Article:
Libyan Parties Agree to Continue Efforts to Unify Army, Form Unified Govt

Gatherers during Sunday's meeting in Tripoli. (UNSMIL)
Gatherers during Sunday's meeting in Tripoli. (UNSMIL)
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Libyan Parties Agree to Continue Efforts to Unify Army, Form Unified Govt

Gatherers during Sunday's meeting in Tripoli. (UNSMIL)
Gatherers during Sunday's meeting in Tripoli. (UNSMIL)

The 5+5 Joint Military Committee (JMC), in the presence of the Special Representative of the Secretary-General of the United Nations for Libya, organized in Tripoli on Sunday a meeting between commanders of the military and security units in the western, eastern, and southern regions. 

The meeting was the largest of its kind in Libya in a decade.

In a statement on Monday, the United Nations Support Mission in Libya (UNSMIL) said the meeting aimed to follow up on the pledges made by participants at a similar meeting that was held in Tunis in mid-March on preparing to hold elections this year.

The mission said Sunday’s talks “focused on the role of the military and security institutions in providing a conducive environment for advancing the political process and holding free and fair elections during 2023.”

Head of the UN mission Abdoulaye Bathily called on all commanders in the western, eastern, and southern regions to consolidate peace in Libya.

The commanders of security and military units will play a significant role in agreeing on security arrangements and other major issues related to the elections, he added.

At the Tripoli meeting, the gatherers agreed that dialogue should be Libyan–Libyan and inside Libya.

They rejected foreign interference in Libyan affairs and expressed full commitment to the outcomes of the dialogues between the military and security commanders that were decided during their first and second meetings held respectively in Tunis and Tripoli.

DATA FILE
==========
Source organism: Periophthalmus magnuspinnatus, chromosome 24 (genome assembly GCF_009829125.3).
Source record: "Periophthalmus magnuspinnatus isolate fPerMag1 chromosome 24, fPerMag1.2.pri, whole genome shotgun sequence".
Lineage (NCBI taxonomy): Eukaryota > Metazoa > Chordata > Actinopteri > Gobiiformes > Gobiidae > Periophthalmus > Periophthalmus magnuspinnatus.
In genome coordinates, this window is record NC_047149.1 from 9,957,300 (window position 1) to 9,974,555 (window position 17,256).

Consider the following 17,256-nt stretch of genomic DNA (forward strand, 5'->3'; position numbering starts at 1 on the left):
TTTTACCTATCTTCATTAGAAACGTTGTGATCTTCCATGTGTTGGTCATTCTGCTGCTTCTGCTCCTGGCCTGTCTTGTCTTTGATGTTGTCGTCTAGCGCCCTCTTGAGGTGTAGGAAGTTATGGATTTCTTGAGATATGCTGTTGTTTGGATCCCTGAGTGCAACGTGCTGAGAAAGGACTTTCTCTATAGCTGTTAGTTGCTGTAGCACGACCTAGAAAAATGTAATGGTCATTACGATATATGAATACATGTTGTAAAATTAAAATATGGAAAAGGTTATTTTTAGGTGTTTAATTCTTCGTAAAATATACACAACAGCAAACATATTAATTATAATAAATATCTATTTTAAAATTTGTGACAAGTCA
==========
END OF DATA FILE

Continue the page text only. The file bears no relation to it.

They rejected fighting and all forms of violence throughout the entirety of Libya’s territory, said the UN statement.

They committed to continuing work towards unifying the military institutions through the Chiefs of Staff; unifying the security institutions; and the rest of the state institutions. 

They also agreed to form a unified government for all Libyan state institutions and to increase efforts to address the challenges facing those displaced and those affected by fighting and wars. 

They agreed to complete national reconciliation and reparation efforts and committed to pursue elections and the need for the House of Representatives and the High Council of the State to complete the tasks entrusted with them. 

The gatherers agreed to hold the next meeting in Benghazi during the month of Ramadan.

Head of the interim Government of National Unity (GNU) Abdulhamid al-Dbeibah said stability in Tripoli provided an opportunity to advance local and international efforts to unify the military and security institution.